Equally yoked dating service

As many times as we’ve heard and seen this narrative, I should be numb to it. However, you might be interested to know that we observed this to be very clear and a specific trend, not only in our matchmaking attempts in Atlanta for season 3, but also in both season 1 and season 2 in the New York area.

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With no time to smell the roses or to wonder at the beauties that surround them, they become strangers in the world they live in.

Why do we wine and dine and romance our women if we have no intention of marrying them?

Within the last eighteen months I have attended nine welcoming parties.

These are parties by friends and acquaintances who went to Africa, marry and successfully petitioned for their wives to come to the United States.

In the US at least, one could petition for his future wife by way of the Fiancé Visa provision or through outright marriage which could take upward of twenty months. But why do African men go though this tortuous and circuitous immigration process? Though the preceding assertion is not empirically grounded, one can not but notice that “greenhorn marriages” dissolve quicker — mostly within five years with or without offspring.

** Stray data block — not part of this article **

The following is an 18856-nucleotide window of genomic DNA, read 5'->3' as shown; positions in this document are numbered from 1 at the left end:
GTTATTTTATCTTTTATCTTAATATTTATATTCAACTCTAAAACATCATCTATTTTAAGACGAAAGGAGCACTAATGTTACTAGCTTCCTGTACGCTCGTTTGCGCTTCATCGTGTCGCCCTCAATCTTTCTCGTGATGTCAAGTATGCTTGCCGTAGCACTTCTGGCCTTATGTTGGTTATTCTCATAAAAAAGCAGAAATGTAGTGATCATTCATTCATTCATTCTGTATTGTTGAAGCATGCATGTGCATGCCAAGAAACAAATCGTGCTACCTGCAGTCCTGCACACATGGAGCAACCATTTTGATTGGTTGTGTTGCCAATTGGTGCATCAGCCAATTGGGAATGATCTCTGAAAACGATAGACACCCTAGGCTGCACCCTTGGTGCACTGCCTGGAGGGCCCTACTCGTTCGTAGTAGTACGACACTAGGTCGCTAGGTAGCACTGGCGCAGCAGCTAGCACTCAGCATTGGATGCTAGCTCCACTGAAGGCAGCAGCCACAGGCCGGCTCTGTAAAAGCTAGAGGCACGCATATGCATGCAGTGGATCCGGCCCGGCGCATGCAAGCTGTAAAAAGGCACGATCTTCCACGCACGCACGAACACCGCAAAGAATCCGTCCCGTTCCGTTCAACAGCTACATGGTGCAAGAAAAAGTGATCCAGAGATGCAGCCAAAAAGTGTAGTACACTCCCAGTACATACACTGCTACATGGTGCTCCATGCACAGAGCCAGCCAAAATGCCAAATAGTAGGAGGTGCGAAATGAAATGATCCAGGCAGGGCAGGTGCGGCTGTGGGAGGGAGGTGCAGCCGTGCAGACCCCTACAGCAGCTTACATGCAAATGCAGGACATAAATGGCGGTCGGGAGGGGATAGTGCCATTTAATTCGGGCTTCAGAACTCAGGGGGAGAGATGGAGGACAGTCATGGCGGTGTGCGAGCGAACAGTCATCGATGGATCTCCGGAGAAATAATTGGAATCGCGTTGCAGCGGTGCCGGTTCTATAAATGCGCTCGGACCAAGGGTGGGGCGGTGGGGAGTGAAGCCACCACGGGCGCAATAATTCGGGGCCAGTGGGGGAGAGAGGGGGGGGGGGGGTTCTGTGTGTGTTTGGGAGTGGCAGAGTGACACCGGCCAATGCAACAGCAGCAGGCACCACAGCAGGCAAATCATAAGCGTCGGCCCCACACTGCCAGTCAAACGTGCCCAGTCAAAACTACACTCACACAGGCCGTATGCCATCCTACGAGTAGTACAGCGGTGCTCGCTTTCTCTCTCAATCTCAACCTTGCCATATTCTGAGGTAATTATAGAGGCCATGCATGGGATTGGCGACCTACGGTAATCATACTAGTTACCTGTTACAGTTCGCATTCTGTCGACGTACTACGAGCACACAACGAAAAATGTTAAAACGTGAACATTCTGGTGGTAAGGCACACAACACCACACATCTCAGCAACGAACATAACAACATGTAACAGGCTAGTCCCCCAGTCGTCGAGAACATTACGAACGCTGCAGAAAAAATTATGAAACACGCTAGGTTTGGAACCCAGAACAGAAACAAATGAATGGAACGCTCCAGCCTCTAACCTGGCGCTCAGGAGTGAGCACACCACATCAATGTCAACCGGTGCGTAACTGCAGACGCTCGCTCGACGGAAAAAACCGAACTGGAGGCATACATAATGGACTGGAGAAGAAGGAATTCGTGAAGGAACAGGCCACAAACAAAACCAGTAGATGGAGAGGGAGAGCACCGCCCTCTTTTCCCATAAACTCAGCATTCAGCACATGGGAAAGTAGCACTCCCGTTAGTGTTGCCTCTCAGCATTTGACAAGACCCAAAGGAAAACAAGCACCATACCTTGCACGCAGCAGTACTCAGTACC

Why do African men go home to marry instead of marrying the women they’ve wined and dined and romanced right here in the US. More often than not most of these marriages are not based on love or affection.

In case you’re unfamiliar with the premise of the show, a man and a woman who have been matched by a panel of experts, marry each other “at first sight.” Meaning, they meet and marry their spouse on the same day.

The couple move in and live as husband and wife for 90 days before they have to make the decision to either stay married or get a divorce.

Why do we whine and complain when we see them lay their eggs in the nest of other races?

Why do we sneer at them when they turn the “ideal age for marriage” and are unmarried?

Be it in Houston, Seattle, Dallas, Miami, New York and everywhere in between, African nurses abound.

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